How the H-1B Visa Application Process Works
An employer must petition for an individual to be able to receive an H-1B visa. After an offer of employment is made and accepted, the employer must procure a prevailing wage determination from either a State Employment Security agency or through a private wage survey. The purpose of this is to gauge how much a person performing the similar function in the geographic area where the job will be performed is paid on average. This is necessary because the employer has to show that the person will not be paid considerably less than this average, which could threaten to depress wages in the region for the type of job at issue.
This information is submitted on Form ETA-9035, Labor Condition Application (LCA), to the U.S. Department of Labor, which includes certain attestations by the employer and other information, such as the actual wage to be paid to the employee. Once the employer receives an approved LCA, the employer submits it along with Form I-129, Petition for a Nonimmigrant Worker, to the U.S. Citizenship and Immigration Services. Additional documentation required with the petition includes information about the job at issue and the proposed employee's qualifications. As long as this information is provided and the employer demonstrates a legitimate need for a specialty occupation worker, the petition should be approved by USCIS.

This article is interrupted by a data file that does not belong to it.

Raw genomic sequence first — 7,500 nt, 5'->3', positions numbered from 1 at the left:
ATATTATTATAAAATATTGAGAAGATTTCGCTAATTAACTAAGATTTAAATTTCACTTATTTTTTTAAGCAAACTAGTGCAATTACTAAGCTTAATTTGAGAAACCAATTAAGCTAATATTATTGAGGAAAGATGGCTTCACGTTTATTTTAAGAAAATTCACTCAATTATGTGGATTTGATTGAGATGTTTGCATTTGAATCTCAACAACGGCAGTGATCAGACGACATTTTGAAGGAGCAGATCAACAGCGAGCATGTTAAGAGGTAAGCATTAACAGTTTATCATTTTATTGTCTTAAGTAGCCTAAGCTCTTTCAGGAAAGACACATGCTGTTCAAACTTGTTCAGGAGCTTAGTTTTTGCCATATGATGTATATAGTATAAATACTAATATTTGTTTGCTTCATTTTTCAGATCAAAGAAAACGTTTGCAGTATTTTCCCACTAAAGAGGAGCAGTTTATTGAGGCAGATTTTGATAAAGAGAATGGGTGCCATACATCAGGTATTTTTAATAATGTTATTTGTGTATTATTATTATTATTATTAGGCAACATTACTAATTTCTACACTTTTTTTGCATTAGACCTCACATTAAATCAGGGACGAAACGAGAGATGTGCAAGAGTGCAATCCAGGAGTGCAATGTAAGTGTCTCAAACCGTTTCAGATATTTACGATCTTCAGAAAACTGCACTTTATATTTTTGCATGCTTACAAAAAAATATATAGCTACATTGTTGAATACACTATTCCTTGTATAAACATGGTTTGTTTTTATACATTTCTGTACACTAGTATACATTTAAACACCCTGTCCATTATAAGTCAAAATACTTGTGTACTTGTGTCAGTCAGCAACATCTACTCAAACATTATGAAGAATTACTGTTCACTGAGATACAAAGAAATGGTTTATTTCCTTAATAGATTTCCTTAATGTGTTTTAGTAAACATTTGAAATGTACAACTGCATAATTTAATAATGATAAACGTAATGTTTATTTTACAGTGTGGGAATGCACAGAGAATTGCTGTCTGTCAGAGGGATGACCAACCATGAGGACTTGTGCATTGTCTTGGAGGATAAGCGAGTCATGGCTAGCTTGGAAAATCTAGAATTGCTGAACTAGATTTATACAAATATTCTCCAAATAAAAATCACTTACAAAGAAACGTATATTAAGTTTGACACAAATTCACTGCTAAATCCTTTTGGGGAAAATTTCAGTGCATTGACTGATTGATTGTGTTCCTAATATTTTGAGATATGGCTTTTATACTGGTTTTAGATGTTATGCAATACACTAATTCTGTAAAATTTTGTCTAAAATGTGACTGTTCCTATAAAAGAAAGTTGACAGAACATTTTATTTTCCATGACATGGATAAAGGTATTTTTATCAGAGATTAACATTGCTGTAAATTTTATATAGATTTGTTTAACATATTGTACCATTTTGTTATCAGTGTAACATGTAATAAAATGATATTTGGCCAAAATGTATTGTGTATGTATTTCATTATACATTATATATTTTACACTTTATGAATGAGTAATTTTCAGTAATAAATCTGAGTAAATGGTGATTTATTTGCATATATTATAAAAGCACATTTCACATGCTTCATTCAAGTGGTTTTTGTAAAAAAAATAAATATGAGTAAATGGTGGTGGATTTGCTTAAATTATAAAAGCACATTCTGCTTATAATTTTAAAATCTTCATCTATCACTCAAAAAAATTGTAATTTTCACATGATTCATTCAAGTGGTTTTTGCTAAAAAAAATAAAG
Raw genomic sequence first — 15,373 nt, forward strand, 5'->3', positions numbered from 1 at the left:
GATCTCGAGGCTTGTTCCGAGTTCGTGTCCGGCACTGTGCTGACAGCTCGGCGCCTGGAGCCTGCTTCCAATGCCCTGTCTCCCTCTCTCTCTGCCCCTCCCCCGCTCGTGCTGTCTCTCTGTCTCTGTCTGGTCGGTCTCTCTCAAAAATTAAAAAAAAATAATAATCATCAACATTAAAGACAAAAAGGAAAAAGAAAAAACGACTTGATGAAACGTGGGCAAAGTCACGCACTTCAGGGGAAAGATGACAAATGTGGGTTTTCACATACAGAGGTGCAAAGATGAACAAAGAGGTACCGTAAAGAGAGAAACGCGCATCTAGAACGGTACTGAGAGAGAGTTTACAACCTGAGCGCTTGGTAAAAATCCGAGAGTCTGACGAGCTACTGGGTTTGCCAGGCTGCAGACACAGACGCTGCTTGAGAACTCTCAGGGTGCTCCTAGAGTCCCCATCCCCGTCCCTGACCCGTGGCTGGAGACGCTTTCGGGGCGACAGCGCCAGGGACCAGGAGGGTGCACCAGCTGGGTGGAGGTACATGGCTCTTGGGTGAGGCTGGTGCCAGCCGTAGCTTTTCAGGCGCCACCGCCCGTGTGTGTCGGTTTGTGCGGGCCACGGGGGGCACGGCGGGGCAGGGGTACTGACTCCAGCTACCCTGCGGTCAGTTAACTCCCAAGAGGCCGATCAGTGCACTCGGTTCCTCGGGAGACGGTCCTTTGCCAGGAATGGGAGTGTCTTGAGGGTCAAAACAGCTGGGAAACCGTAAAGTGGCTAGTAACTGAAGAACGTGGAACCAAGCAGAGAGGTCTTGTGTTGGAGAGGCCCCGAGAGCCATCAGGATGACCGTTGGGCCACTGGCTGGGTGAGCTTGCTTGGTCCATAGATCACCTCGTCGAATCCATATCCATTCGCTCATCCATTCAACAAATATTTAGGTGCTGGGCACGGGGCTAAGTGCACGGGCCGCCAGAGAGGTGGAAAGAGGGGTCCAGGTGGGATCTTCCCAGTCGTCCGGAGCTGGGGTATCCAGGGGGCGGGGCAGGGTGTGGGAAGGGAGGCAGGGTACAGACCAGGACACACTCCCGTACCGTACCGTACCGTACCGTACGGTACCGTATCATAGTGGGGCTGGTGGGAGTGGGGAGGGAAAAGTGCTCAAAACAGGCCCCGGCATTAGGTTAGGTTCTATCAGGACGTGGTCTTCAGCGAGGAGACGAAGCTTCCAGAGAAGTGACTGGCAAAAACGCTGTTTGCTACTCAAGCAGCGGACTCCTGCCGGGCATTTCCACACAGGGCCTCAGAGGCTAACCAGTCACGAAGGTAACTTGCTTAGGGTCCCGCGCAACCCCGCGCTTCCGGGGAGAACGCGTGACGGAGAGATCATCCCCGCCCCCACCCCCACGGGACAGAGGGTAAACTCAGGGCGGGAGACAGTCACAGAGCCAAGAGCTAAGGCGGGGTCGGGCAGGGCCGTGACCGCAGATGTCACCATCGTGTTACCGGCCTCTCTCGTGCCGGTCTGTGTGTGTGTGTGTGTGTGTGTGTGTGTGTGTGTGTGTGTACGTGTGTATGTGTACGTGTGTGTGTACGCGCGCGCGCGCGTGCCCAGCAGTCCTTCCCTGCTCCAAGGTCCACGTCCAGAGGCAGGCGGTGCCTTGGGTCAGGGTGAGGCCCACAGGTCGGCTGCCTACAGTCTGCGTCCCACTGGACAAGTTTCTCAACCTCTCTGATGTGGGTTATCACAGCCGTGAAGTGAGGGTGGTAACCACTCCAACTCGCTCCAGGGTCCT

The next step is for the individual who will fill the job, called the "beneficiary" in immigration parlance, to apply for the H-1B visa at a U.S. embassy or consulate in their country. This is done online using Form DS-160, Online Nonimmigrant Visa Application. After submitting the application the individual must go the embassy or consulate for a short visa interview with a consular officer. The focus of the interview is normally on whether the applicant is indeed qualified for the job at issue.
A person working on an H-1B visa can typically stay in the U.S. and work for up to 6 years – a 3 year term is granted initially, with a 3 year extension available in many cases. After the 6 year period, the individual must remain outside of the U.S. for a year before a new H-1B petition can be approved.
The H-1B Visa Cap
The U.S. Congress has set a limit on how many H-1B visas may be issued each year. Currently, 65,000 H-1B visas may be issued each fiscal year, plus another 20,000 for persons who graduated from a U.S. master's (or higher level, such as Ph.D.) program. Some persons, however, are exempt from the cap. For example, doctors who will work as part of certain programs in underserved communities, persons going to work at universities, government research organizations and certain nonprofit research organizations are exempt from the H-1B visa cap.
Petitions for H-1B visas are accepted by USCIS beginning on April 1 for jobs that will start at the beginning of the next fiscal year, i.e., on October 1. The limit for H-1B visas petitions that USCIS can accept is sometimes reached very quickly.